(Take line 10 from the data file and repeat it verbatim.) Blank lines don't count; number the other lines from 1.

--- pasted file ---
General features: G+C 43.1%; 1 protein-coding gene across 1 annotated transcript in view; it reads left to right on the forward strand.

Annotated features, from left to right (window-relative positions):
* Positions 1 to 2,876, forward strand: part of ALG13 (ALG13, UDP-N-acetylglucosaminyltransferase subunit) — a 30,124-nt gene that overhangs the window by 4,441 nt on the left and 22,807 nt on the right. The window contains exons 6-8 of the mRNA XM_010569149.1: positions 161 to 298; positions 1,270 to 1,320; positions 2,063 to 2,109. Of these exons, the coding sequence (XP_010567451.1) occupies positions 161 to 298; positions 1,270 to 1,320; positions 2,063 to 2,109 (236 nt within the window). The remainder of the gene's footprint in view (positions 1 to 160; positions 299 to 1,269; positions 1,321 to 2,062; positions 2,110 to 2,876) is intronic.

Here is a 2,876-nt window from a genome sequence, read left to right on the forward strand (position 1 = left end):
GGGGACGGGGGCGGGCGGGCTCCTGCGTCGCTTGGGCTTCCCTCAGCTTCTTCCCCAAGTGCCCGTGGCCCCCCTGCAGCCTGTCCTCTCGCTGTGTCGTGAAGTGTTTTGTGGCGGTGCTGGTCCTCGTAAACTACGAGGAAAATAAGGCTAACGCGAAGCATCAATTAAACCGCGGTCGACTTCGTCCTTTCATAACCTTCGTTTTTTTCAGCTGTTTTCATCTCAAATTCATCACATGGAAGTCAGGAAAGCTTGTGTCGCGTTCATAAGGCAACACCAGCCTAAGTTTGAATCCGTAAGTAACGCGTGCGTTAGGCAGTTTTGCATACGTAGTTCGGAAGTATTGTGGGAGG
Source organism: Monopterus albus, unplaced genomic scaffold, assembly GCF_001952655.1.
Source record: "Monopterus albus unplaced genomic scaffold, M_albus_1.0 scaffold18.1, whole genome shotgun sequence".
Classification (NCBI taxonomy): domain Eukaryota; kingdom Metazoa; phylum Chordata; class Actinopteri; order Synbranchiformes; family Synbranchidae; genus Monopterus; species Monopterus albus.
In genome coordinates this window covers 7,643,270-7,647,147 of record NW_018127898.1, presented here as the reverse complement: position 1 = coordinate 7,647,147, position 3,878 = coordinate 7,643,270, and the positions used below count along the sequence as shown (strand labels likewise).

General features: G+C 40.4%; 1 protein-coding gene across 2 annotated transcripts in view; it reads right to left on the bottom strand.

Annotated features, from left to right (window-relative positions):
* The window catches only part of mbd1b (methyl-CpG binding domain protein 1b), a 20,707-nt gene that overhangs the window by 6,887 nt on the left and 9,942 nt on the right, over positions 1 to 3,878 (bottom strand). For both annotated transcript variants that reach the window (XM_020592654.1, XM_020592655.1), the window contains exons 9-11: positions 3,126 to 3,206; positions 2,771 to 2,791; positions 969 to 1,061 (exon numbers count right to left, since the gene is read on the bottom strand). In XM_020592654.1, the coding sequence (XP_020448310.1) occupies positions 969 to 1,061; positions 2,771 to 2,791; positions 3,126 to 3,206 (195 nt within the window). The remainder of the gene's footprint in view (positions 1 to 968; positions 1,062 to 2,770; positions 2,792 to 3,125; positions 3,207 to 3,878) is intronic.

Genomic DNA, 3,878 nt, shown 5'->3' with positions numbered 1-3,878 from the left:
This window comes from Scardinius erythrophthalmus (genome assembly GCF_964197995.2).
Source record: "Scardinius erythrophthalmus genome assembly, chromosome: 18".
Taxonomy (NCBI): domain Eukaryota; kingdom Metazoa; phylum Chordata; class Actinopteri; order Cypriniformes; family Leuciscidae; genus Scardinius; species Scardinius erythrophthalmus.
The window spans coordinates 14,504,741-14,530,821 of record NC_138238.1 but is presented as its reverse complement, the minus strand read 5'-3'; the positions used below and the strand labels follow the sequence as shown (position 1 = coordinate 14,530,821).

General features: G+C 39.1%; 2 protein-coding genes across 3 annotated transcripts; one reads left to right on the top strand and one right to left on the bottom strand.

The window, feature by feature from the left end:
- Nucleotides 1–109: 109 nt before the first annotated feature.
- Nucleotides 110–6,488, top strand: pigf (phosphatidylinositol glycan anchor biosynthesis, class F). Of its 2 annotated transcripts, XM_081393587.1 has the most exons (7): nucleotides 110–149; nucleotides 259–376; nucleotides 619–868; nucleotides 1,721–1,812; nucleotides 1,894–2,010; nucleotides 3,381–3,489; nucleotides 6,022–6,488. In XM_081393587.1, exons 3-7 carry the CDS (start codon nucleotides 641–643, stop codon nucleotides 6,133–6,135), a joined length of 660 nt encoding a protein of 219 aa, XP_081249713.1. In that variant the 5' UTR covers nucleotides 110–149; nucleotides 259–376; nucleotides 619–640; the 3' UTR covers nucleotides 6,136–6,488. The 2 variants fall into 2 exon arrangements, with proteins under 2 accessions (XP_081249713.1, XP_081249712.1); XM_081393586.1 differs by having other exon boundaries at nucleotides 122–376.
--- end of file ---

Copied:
General features: G+C 40.4%; 1 protein-coding gene across 2 annotated transcripts in view; it reads right to left on the bottom strand.